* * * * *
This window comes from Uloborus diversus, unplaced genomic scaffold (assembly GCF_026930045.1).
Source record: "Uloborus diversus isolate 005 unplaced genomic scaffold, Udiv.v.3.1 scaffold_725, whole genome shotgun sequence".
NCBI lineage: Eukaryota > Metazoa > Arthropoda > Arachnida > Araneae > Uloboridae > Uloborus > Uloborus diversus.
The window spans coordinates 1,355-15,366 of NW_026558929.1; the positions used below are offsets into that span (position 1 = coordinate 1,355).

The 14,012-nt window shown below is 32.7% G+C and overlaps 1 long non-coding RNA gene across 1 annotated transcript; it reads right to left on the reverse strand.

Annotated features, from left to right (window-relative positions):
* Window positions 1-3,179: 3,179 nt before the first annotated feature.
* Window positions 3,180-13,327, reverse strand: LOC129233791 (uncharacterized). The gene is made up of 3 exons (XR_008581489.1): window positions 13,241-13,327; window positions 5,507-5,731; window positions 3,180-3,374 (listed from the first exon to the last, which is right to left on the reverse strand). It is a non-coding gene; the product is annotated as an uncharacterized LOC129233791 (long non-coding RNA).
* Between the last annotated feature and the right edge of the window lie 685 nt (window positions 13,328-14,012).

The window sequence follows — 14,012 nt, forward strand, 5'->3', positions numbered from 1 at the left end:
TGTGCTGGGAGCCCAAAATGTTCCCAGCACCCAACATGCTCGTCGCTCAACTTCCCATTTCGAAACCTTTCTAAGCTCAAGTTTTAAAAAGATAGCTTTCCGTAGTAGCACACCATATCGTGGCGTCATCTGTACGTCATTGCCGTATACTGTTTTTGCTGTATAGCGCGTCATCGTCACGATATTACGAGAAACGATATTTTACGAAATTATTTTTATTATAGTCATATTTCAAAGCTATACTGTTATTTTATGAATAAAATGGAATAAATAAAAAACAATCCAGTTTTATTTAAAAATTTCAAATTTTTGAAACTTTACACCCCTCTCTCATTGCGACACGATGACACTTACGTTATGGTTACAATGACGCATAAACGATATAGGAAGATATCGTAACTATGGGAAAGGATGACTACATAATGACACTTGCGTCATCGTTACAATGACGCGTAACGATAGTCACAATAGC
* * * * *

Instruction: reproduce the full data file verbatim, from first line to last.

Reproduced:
This window comes from Uloborus diversus, unplaced genomic scaffold (assembly GCF_026930045.1).
Source record: "Uloborus diversus isolate 005 unplaced genomic scaffold, Udiv.v.3.1 scaffold_725, whole genome shotgun sequence".
NCBI lineage: Eukaryota > Metazoa > Arthropoda > Arachnida > Araneae > Uloboridae > Uloborus > Uloborus diversus.
The window spans coordinates 1,355-15,366 of NW_026558929.1; the positions used below are offsets into that span (position 1 = coordinate 1,355).

The 14,012-nt window shown below is 32.7% G+C and overlaps 1 long non-coding RNA gene across 1 annotated transcript; it reads right to left on the reverse strand.

Annotated features, from left to right (window-relative positions):
* Window positions 1-3,179: 3,179 nt before the first annotated feature.
* Window positions 3,180-13,327, reverse strand: LOC129233791 (uncharacterized). The gene is made up of 3 exons (XR_008581489.1): window positions 13,241-13,327; window positions 5,507-5,731; window positions 3,180-3,374 (listed from the first exon to the last, which is right to left on the reverse strand). It is a non-coding gene; the product is annotated as an uncharacterized LOC129233791 (long non-coding RNA).
* Between the last annotated feature and the right edge of the window lie 685 nt (window positions 13,328-14,012).

The window sequence follows — 14,012 nt, forward strand, 5'->3', positions numbered from 1 at the left end:
TGTGCTGGGAGCCCAAAATGTTCCCAGCACCCAACATGCTCGTCGCTCAACTTCCCATTTCGAAACCTTTCTAAGCTCAAGTTTTAAAAAGATAGCTTTCCGTAGTAGCACACCATATCGTGGCGTCATCTGTACGTCATTGCCGTATACTGTTTTTGCTGTATAGCGCGTCATCGTCACGATATTACGAGAAACGATATTTTACGAAATTATTTTTATTATAGTCATATTTCAAAGCTATACTGTTATTTTATGAATAAAATGGAATAAATAAAAAACAATCCAGTTTTATTTAAAAATTTCAAATTTTTGAAACTTTACACCCCTCTCTCATTGCGACACGATGACACTTACGTTATGGTTACAATGACGCATAAACGATATAGGAAGATATCGTAACTATGGGAAAGGATGACTACATAATGACACTTGCGTCATCGTTACAATGACGCGTAACGATAGTCACAATAGC